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Net Metering Energy Program Launched in Lebanon
Selling electricity to the national grid is now possible
Thursday, December 22, 2011


The Ministry of Energy and Water (MoEW), launched 'Net Metering', an electricity scheme for consumers who own renewable energy production facilities, such as wind or solar power generating cells. Under the program, users of renewable power generators sign a contract with the Electricité du Liban (EDL) which allows them to receive discounts on their electricity bills according to the amount of energy they produce.


According to Pierre Khoury, the director of the Lebanese Center for Energy Conservation (LCEC), the new program allows the export of the electricity produced through renewable power generators to the grid in order to save the electricity output as 'energy credit'. A digital reader is installed at the entities that use renewable energy resources. The device measures the energy exported to the grid, and that imported from it (per KWH). At the end of each billing period (two months), the net output is calculated by subtracting the exported energy from the imported energy. The electricity bill of the entity under this program will cover be counted only for the difference between the two numbers. “For example if, at the end of the two months, the digital reader counts 1000kwh imported from the grid and 800kwh exported to the grid, the owner of this unit would be charged for 200kwh only," Khoury said. If the energy exported to the grid was larger than that imported from it, the excess would be saved as energy credit. Khoury said that the energy credit can be rolled over a 12 month-period. At the end of each year, he said, the count is reset to zero. Khoury said that according to the contract, any energy credit remaining in the grid at the end of December of each year will be credited to the EDL without return to the exporter. Net metering applies to any renewable energy producers. According to Khoury, the application is ideal for use by entities which have seasonal operations, such as schools and hotels in mountain areas. "Schools, for instance, typically use a lot more electricity during the school season. They could make up for the difference during summer," he said. According to MoEW, net metering is a low-cost and easily administered method of promoting direct customer investment and involvement in renewable energy. The General Director of the EDL, Kamal Hayek, said that the company is ready to accept applications. EDL also announced that subscribers to the net metering would be exempted from regular electricity subscription fees if their output of renewable energy was at least equal to 75 percent of their energy consumption.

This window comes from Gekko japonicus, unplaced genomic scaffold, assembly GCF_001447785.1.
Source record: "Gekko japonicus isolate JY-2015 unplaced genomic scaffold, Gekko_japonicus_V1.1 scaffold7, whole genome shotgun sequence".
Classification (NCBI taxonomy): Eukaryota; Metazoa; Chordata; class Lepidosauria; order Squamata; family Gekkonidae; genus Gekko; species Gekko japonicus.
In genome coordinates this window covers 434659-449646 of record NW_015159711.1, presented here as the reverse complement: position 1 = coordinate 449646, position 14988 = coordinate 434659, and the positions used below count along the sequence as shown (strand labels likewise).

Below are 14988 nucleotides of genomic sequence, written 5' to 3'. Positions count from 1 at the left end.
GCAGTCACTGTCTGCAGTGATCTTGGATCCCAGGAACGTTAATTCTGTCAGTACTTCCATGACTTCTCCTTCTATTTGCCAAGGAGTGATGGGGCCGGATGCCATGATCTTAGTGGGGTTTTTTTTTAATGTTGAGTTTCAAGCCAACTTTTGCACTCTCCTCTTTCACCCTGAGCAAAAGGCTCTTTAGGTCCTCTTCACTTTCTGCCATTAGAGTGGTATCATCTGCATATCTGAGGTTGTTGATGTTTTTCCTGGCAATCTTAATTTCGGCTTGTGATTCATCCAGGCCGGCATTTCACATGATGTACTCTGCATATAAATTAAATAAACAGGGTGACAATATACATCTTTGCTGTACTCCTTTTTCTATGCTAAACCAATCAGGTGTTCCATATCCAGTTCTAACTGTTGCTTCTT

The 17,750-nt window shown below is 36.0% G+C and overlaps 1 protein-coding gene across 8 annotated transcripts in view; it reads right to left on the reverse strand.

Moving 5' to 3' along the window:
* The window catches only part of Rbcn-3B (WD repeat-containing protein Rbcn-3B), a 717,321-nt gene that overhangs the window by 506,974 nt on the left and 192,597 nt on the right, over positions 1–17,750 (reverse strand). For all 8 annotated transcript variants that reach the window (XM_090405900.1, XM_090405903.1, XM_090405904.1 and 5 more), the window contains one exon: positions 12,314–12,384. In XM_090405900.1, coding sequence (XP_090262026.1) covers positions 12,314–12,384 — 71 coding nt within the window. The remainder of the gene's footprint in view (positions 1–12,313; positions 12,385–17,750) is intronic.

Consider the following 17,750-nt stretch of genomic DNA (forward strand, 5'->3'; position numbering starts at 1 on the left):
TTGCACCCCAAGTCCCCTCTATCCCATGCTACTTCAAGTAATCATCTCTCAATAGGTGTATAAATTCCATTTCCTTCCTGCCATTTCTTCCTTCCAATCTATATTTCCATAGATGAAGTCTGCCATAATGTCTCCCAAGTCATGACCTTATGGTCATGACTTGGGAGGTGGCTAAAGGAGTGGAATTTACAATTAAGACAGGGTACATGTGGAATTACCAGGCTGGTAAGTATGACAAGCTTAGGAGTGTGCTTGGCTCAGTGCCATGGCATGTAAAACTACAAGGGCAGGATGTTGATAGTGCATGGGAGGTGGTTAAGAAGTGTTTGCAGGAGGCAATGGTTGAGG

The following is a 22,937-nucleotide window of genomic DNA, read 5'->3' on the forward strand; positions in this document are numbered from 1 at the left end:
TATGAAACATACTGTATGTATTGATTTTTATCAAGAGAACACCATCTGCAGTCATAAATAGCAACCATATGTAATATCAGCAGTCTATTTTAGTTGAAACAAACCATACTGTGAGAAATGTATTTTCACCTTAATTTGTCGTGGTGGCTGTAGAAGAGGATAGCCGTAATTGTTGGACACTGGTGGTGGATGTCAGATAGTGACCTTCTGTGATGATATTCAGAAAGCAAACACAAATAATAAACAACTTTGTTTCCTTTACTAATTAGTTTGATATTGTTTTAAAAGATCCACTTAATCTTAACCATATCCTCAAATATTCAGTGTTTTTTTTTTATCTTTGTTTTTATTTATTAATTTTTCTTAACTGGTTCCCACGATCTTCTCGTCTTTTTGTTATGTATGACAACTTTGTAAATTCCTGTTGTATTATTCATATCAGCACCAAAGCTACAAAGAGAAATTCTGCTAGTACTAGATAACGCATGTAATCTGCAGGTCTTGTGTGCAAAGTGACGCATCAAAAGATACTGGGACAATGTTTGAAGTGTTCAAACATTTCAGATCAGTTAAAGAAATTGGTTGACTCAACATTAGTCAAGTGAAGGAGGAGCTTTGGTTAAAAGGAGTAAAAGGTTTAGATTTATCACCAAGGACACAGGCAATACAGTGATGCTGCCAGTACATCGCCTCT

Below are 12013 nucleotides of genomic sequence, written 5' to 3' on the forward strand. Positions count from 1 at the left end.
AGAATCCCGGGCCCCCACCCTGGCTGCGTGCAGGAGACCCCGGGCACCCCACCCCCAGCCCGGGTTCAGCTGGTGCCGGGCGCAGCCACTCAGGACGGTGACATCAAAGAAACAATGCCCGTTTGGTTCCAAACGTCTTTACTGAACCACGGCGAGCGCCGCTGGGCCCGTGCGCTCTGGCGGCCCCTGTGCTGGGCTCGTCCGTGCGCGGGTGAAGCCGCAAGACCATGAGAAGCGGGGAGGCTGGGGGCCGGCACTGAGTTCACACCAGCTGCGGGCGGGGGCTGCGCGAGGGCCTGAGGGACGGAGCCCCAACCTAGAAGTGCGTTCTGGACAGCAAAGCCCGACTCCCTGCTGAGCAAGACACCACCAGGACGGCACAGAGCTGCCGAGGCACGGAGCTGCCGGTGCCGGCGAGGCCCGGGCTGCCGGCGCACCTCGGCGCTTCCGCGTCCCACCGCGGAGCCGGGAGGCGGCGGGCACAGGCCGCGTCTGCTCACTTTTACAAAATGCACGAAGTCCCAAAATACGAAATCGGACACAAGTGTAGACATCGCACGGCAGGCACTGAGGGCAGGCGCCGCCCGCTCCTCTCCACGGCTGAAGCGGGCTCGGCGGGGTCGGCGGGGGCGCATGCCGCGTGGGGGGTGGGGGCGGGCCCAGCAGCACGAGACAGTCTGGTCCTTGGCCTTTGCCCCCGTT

MoEW said that 'Net Metering' will be followed by 'Feed In', another program that would allow participants to sell EDL purchases of excess energy produced by subscribers.